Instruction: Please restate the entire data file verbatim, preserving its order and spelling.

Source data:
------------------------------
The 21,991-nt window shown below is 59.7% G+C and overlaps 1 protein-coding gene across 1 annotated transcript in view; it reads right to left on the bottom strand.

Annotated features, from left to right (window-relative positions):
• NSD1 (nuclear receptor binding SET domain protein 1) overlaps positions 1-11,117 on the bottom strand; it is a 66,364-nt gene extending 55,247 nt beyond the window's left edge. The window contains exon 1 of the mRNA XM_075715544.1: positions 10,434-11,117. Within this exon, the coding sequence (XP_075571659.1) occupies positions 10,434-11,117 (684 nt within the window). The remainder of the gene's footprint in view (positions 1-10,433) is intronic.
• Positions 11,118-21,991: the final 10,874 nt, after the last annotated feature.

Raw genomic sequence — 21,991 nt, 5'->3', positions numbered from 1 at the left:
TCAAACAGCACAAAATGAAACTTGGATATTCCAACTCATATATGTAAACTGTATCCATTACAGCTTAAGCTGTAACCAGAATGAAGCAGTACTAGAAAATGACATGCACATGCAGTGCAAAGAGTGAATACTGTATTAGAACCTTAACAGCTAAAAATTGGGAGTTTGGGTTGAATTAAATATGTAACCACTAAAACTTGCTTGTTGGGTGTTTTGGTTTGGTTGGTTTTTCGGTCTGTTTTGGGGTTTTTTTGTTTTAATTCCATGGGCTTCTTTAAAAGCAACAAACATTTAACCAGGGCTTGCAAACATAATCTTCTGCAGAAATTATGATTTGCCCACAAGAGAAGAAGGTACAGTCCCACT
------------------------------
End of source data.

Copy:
The 21,991-nt window shown below is 59.7% G+C and overlaps 1 protein-coding gene across 1 annotated transcript in view; it reads right to left on the bottom strand.

Annotated features, from left to right (window-relative positions):
• NSD1 (nuclear receptor binding SET domain protein 1) overlaps positions 1-11,117 on the bottom strand; it is a 66,364-nt gene extending 55,247 nt beyond the window's left edge. The window contains exon 1 of the mRNA XM_075715544.1: positions 10,434-11,117. Within this exon, the coding sequence (XP_075571659.1) occupies positions 10,434-11,117 (684 nt within the window). The remainder of the gene's footprint in view (positions 1-10,433) is intronic.
• Positions 11,118-21,991: the final 10,874 nt, after the last annotated feature.

Raw genomic sequence — 21,991 nt, 5'->3', positions numbered from 1 at the left:
TCAAACAGCACAAAATGAAACTTGGATATTCCAACTCATATATGTAAACTGTATCCATTACAGCTTAAGCTGTAACCAGAATGAAGCAGTACTAGAAAATGACATGCACATGCAGTGCAAAGAGTGAATACTGTATTAGAACCTTAACAGCTAAAAATTGGGAGTTTGGGTTGAATTAAATATGTAACCACTAAAACTTGCTTGTTGGGTGTTTTGGTTTGGTTGGTTTTTCGGTCTGTTTTGGGGTTTTTTTGTTTTAATTCCATGGGCTTCTTTAAAAGCAACAAACATTTAACCAGGGCTTGCAAACATAATCTTCTGCAGAAATTATGATTTGCCCACAAGAGAAGAAGGTACAGTCCCACT